applications in 1968. But only in NATO countries. Customers were oil companies

for positioning of off-shore platforms, super-tankers ( after Torrey-Cannyon

disaster ), coast-guards, meteo frigates, etc...

Competitor was Magnavox with a lower performance system.

Standard unit price was ...1.8 million $ ....of that time !!!!!

 

 

50%
50%
teelengineering
teelengineering
5/29/2015 1:39:52 PM
User Rank
Newbie
Re: Thanks...
Thanks for the comments David.  I too love seeing examples of physics in our every day lives.  GPS has been one of my favorite examples for a long time so it was fun writing this article.  Relativity isn't exactly a theory of our everyday world so seeing how it affects a technology we all use everyday is quite unique.

50%
50%
David Ashton
David Ashton
5/29/2015 6:08:11 AM
User Rank
Artist
Thanks...
John, thanks, a very interesting article.  While I don't have anything like your understanding of relativity, I know a bit about it (I cut my teeth on an excellent explanation in one of the old Time-Life science books :-).  I have a habit of looking for commonplace demonstrations of Physics - for example the doppler effect when a train goes past you, or how your hands under a hot-air dryer suddenly get a lot hotter once all the water has evaporated.  But I had never thought of any comonplace applications that demonstrate relativity.  I guess you can't see the proof of this (you can't switch the relativity compensation off!) but it's interesting to know it is there.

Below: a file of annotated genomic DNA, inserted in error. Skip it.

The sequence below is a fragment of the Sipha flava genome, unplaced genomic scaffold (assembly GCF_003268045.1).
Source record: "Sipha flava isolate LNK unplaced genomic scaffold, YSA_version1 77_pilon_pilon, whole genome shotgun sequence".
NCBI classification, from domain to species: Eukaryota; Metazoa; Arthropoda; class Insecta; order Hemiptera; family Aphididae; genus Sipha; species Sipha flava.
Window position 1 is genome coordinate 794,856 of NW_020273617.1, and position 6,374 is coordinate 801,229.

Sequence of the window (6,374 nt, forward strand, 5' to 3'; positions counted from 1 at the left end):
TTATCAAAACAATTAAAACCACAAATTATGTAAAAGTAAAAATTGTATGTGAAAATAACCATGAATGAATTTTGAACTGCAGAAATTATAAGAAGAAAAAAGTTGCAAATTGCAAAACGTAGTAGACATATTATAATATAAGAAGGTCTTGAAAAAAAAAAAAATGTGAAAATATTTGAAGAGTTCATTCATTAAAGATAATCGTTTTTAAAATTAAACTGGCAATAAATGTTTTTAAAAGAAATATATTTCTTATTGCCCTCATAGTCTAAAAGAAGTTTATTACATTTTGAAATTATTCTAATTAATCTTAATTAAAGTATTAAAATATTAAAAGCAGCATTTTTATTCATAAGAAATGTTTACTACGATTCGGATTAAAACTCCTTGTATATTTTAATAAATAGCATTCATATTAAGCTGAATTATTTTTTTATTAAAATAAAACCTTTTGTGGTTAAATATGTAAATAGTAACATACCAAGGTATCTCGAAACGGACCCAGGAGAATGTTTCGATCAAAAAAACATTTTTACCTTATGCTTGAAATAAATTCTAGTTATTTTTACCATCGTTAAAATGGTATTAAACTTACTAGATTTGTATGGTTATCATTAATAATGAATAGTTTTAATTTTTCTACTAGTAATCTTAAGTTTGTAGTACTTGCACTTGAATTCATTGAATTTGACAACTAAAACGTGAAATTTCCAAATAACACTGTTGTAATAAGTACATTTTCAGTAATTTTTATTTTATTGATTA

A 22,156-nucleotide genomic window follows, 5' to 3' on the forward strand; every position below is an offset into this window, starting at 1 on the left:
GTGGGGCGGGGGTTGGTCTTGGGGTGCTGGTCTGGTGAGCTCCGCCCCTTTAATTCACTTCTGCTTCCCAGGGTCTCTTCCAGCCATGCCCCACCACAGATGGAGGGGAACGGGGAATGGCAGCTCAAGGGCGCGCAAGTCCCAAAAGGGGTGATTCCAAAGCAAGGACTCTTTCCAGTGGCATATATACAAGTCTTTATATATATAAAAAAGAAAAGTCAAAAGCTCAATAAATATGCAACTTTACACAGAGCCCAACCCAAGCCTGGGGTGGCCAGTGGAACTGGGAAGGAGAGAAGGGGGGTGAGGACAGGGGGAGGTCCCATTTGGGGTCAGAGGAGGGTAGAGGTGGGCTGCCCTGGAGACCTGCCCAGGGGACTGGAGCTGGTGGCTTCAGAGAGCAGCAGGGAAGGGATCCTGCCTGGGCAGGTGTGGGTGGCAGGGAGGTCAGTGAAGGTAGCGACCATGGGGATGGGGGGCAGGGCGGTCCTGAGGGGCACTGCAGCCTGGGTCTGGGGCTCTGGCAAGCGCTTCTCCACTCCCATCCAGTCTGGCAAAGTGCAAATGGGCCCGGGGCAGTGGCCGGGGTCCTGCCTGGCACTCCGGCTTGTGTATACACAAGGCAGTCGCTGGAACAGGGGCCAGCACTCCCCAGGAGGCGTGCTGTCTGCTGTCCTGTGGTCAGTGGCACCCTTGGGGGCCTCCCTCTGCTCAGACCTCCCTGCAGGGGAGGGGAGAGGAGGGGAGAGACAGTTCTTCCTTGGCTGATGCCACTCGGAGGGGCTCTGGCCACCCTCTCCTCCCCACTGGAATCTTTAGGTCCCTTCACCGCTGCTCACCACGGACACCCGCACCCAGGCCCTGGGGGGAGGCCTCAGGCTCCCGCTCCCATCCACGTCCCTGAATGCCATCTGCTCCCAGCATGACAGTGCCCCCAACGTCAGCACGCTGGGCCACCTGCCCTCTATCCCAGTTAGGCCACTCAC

50%
50%
teelengineering
teelengineering
5/27/2015 5:08:16 PM
User Rank
Newbie
Re: It's the simple things in life...
Thanks for the positive feedback!  Having some understanding of relativity really gives you a new perspective on our universe.


Yeah, one beauty of special relativity is that mathematically its very simple once you make the right assumptions (that light speed in constant, not time or distance).  General relativity on the otherhand is mathematically very complicated.  At one point I spent months teaching myself the math behind general relativity (tensor analysis) and you can definitely see why it took Einstein a decade to formulate the math behind it.  Very complex mathematically and it requires math that most engineers have never seen.  When he released this theory I think only a couple of people in the world really understood the math behind it.

 

50%
50%
eafpres1
eafpres1
5/27/2015 3:47:58 PM
User Rank
Blogger
It's the simple things in life...
Hi John.  I enjoyed the article.  If I take the inhabitants of the US as a target, and define a "understanding cross section", calculating the cross section for understanding both how important is GPS and that Relativity Theory is essential for a practical system, I get a number very close to zero.

Relativity has always fascinated me.  An interesting thing about the Lorentz transform is that you can derive it using a simple geometric argument and the assumption that c (speed of light) is a true constant in a given medium.  

50%
50%
More Blogs from John Teel
Radio-controlled toys helped drive me toward a career in electronics engineering.
flash poll
educational resources
 
follow Planet Analog on Twitter
Planet Analog Twitter Feed
like us on facebook
our partners
Planet Analog
About Us     Contact Us     Help     Register     Twitter     Facebook     RSS